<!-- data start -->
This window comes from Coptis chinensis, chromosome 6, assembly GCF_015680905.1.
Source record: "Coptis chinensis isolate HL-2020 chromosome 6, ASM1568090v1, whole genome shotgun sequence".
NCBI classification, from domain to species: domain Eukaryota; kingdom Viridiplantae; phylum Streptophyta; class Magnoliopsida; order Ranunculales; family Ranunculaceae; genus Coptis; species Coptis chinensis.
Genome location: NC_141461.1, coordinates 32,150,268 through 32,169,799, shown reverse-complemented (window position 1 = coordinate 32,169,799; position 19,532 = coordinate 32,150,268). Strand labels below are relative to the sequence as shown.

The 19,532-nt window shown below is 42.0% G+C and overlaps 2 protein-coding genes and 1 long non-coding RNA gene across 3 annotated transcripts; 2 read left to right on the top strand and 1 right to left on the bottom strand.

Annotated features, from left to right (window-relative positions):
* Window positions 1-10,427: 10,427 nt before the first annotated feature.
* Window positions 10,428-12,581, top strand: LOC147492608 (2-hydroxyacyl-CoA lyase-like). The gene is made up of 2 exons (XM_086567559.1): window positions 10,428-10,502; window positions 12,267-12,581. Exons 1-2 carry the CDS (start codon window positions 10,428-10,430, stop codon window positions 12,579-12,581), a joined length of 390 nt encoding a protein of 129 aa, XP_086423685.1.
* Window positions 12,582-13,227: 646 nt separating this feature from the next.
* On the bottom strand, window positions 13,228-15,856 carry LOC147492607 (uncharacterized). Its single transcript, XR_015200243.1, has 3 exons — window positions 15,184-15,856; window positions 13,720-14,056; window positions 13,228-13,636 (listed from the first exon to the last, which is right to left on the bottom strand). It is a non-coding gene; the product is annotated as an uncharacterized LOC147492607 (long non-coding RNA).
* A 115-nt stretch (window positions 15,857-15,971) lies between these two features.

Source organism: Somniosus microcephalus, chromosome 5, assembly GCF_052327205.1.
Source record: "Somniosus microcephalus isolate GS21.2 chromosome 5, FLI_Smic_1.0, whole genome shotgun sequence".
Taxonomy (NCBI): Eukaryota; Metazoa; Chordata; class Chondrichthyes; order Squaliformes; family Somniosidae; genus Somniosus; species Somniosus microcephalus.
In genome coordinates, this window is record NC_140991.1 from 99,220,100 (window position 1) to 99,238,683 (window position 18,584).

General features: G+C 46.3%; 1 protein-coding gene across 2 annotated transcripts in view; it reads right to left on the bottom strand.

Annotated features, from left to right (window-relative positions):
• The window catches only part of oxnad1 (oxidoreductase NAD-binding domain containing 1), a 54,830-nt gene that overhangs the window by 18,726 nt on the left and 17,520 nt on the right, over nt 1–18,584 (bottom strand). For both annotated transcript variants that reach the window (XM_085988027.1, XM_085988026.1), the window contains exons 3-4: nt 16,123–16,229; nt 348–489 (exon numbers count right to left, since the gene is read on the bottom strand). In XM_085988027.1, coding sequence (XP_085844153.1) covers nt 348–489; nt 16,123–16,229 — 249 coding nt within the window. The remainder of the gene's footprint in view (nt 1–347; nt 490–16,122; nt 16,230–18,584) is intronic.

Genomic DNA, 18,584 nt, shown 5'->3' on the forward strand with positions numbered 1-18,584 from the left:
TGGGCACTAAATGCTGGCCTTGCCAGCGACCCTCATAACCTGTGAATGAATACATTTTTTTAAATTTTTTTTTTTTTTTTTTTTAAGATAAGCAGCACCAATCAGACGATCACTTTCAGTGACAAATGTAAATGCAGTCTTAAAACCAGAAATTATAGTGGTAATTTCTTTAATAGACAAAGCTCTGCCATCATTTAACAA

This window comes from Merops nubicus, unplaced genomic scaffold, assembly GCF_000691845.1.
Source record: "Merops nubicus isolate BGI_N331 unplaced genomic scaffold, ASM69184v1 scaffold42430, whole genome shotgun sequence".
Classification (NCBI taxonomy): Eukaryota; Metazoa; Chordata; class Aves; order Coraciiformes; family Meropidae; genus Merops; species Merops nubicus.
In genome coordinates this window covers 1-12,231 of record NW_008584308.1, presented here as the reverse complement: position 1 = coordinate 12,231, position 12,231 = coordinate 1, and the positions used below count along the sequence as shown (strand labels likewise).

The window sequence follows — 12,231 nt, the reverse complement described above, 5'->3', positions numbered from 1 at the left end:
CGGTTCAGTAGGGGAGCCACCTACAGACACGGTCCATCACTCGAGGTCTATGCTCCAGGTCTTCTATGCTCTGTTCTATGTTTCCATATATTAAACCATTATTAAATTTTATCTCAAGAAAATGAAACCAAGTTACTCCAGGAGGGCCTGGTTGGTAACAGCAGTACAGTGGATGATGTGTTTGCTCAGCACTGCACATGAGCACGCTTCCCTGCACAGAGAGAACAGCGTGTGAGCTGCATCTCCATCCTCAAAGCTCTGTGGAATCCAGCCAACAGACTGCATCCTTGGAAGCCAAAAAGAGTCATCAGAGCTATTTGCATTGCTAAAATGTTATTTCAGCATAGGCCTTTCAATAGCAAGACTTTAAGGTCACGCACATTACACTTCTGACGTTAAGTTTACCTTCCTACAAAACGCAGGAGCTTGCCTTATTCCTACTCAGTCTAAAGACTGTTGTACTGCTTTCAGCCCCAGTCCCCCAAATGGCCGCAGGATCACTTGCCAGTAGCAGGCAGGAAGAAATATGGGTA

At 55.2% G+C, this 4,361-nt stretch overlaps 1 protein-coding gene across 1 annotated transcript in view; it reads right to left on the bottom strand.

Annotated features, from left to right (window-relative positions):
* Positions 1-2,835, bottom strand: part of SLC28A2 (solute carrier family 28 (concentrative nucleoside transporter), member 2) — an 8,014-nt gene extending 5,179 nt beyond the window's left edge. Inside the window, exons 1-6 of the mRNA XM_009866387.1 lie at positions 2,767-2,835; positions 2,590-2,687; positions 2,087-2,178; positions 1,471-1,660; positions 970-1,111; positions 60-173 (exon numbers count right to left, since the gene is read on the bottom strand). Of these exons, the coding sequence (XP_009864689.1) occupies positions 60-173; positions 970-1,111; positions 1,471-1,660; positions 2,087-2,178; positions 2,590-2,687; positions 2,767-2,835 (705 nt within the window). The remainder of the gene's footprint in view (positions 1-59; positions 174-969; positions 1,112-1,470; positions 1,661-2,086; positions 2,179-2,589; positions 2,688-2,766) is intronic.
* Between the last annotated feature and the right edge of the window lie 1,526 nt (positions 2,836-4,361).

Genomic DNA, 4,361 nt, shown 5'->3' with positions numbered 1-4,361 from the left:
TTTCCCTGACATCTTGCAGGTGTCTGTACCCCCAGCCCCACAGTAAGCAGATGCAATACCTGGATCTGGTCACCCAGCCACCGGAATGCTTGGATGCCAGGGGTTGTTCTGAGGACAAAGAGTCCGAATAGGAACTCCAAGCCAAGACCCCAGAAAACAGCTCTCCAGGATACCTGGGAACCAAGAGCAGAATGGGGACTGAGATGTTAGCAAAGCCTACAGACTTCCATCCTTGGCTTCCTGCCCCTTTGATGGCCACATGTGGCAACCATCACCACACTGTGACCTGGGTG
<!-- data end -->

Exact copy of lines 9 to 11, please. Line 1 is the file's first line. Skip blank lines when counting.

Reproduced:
* Window positions 12,582-13,227: 646 nt separating this feature from the next.
* On the bottom strand, window positions 13,228-15,856 carry LOC147492607 (uncharacterized). Its single transcript, XR_015200243.1, has 3 exons — window positions 15,184-15,856; window positions 13,720-14,056; window positions 13,228-13,636 (listed from the first exon to the last, which is right to left on the bottom strand). It is a non-coding gene; the product is annotated as an uncharacterized LOC147492607 (long non-coding RNA).
* A 115-nt stretch (window positions 15,857-15,971) lies between these two features.